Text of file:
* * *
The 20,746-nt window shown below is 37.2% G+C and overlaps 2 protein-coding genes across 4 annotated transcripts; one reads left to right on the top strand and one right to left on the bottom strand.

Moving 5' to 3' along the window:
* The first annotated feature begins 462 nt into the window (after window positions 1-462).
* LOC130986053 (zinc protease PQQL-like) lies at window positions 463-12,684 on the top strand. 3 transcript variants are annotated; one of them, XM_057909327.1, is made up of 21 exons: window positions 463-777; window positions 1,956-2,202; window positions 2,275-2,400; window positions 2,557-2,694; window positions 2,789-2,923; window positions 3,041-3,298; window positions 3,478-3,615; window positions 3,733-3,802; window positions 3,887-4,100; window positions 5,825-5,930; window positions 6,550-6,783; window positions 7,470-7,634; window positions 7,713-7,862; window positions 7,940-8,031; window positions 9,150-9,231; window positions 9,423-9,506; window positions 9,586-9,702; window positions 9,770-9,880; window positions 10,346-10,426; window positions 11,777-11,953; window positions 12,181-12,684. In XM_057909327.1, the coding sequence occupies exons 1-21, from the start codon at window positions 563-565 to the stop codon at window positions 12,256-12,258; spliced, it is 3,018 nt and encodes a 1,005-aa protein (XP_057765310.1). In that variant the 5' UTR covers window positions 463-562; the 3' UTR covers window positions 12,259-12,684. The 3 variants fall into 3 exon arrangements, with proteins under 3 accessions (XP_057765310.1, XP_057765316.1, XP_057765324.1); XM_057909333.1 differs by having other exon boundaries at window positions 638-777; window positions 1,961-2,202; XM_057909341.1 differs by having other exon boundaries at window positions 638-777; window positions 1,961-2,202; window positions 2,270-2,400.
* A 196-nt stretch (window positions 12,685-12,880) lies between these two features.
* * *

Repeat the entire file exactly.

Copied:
The 20,746-nt window shown below is 37.2% G+C and overlaps 2 protein-coding genes across 4 annotated transcripts; one reads left to right on the top strand and one right to left on the bottom strand.

Moving 5' to 3' along the window:
* The first annotated feature begins 462 nt into the window (after window positions 1-462).
* LOC130986053 (zinc protease PQQL-like) lies at window positions 463-12,684 on the top strand. 3 transcript variants are annotated; one of them, XM_057909327.1, is made up of 21 exons: window positions 463-777; window positions 1,956-2,202; window positions 2,275-2,400; window positions 2,557-2,694; window positions 2,789-2,923; window positions 3,041-3,298; window positions 3,478-3,615; window positions 3,733-3,802; window positions 3,887-4,100; window positions 5,825-5,930; window positions 6,550-6,783; window positions 7,470-7,634; window positions 7,713-7,862; window positions 7,940-8,031; window positions 9,150-9,231; window positions 9,423-9,506; window positions 9,586-9,702; window positions 9,770-9,880; window positions 10,346-10,426; window positions 11,777-11,953; window positions 12,181-12,684. In XM_057909327.1, the coding sequence occupies exons 1-21, from the start codon at window positions 563-565 to the stop codon at window positions 12,256-12,258; spliced, it is 3,018 nt and encodes a 1,005-aa protein (XP_057765310.1). In that variant the 5' UTR covers window positions 463-562; the 3' UTR covers window positions 12,259-12,684. The 3 variants fall into 3 exon arrangements, with proteins under 3 accessions (XP_057765310.1, XP_057765316.1, XP_057765324.1); XM_057909333.1 differs by having other exon boundaries at window positions 638-777; window positions 1,961-2,202; XM_057909341.1 differs by having other exon boundaries at window positions 638-777; window positions 1,961-2,202; window positions 2,270-2,400.
* A 196-nt stretch (window positions 12,685-12,880) lies between these two features.